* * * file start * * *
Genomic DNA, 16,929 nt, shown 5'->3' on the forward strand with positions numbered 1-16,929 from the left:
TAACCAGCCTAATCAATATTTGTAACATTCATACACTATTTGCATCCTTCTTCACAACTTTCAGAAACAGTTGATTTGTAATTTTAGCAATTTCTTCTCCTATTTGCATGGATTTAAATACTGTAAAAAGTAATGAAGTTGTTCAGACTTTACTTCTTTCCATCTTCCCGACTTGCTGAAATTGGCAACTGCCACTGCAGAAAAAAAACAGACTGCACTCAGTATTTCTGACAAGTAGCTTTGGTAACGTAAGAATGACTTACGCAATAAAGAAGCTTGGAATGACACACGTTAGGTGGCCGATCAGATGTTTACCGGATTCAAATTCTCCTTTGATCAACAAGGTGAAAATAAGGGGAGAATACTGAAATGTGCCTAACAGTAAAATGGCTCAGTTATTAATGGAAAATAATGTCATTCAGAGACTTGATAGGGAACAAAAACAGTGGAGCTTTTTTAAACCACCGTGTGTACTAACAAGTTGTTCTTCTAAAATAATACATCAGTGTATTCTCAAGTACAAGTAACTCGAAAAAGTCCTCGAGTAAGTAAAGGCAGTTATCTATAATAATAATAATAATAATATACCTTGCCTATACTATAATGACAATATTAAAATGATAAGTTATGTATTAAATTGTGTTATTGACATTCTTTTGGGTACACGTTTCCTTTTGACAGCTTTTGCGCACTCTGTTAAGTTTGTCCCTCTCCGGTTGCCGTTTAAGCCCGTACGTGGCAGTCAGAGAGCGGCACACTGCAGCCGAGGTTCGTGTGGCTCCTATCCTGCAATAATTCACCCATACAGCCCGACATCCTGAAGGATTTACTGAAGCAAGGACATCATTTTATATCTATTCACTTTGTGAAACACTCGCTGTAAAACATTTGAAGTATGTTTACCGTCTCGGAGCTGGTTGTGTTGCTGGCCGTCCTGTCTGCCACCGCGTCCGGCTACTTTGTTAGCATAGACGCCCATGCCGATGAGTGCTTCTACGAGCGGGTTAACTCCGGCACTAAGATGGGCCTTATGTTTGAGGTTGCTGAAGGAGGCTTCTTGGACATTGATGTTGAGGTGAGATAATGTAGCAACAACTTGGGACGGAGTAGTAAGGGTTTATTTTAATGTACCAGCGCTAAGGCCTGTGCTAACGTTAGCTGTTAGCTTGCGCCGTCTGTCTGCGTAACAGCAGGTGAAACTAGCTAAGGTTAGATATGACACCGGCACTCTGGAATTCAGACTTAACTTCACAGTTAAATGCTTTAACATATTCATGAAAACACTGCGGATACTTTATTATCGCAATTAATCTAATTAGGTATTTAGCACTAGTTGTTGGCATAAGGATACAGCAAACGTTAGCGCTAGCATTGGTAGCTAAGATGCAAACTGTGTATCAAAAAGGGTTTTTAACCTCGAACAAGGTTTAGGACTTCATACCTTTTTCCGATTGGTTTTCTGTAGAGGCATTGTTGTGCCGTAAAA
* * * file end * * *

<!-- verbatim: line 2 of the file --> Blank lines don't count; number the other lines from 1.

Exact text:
TAACCAGCCTAATCAATATTTGTAACATTCATACACTATTTGCATCCTTCTTCACAACTTTCAGAAACAGTTGATTTGTAATTTTAGCAATTTCTTCTCCTATTTGCATGGATTTAAATACTGTAAAAAGTAATGAAGTTGTTCAGACTTTACTTCTTTCCATCTTCCCGACTTGCTGAAATTGGCAACTGCCACTGCAGAAAAAAAACAGACTGCACTCAGTATTTCTGACAAGTAGCTTTGGTAACGTAAGAATGACTTACGCAATAAAGAAGCTTGGAATGACACACGTTAGGTGGCCGATCAGATGTTTACCGGATTCAAATTCTCCTTTGATCAACAAGGTGAAAATAAGGGGAGAATACTGAAATGTGCCTAACAGTAAAATGGCTCAGTTATTAATGGAAAATAATGTCATTCAGAGACTTGATAGGGAACAAAAACAGTGGAGCTTTTTTAAACCACCGTGTGTACTAACAAGTTGTTCTTCTAAAATAATACATCAGTGTATTCTCAAGTACAAGTAACTCGAAAAAGTCCTCGAGTAAGTAAAGGCAGTTATCTATAATAATAATAATAATAATATACCTTGCCTATACTATAATGACAATATTAAAATGATAAGTTATGTATTAAATTGTGTTATTGACATTCTTTTGGGTACACGTTTCCTTTTGACAGCTTTTGCGCACTCTGTTAAGTTTGTCCCTCTCCGGTTGCCGTTTAAGCCCGTACGTGGCAGTCAGAGAGCGGCACACTGCAGCCGAGGTTCGTGTGGCTCCTATCCTGCAATAATTCACCCATACAGCCCGACATCCTGAAGGATTTACTGAAGCAAGGACATCATTTTATATCTATTCACTTTGTGAAACACTCGCTGTAAAACATTTGAAGTATGTTTACCGTCTCGGAGCTGGTTGTGTTGCTGGCCGTCCTGTCTGCCACCGCGTCCGGCTACTTTGTTAGCATAGACGCCCATGCCGATGAGTGCTTCTACGAGCGGGTTAACTCCGGCACTAAGATGGGCCTTATGTTTGAGGTTGCTGAAGGAGGCTTCTTGGACATTGATGTTGAGGTGAGATAATGTAGCAACAACTTGGGACGGAGTAGTAAGGGTTTATTTTAATGTACCAGCGCTAAGGCCTGTGCTAACGTTAGCTGTTAGCTTGCGCCGTCTGTCTGCGTAACAGCAGGTGAAACTAGCTAAGGTTAGATATGACACCGGCACTCTGGAATTCAGACTTAACTTCACAGTTAAATGCTTTAACATATTCATGAAAACACTGCGGATACTTTATTATCGCAATTAATCTAATTAGGTATTTAGCACTAGTTGTTGGCATAAGGATACAGCAAACGTTAGCGCTAGCATTGGTAGCTAAGATGCAAACTGTGTATCAAAAAGGGTTTTTAACCTCGAACAAGGTTTAGGACTTCATACCTTTTTCCGATTGGTTTTCTGTAGAGGCATTGTTGTGCCGTAAAA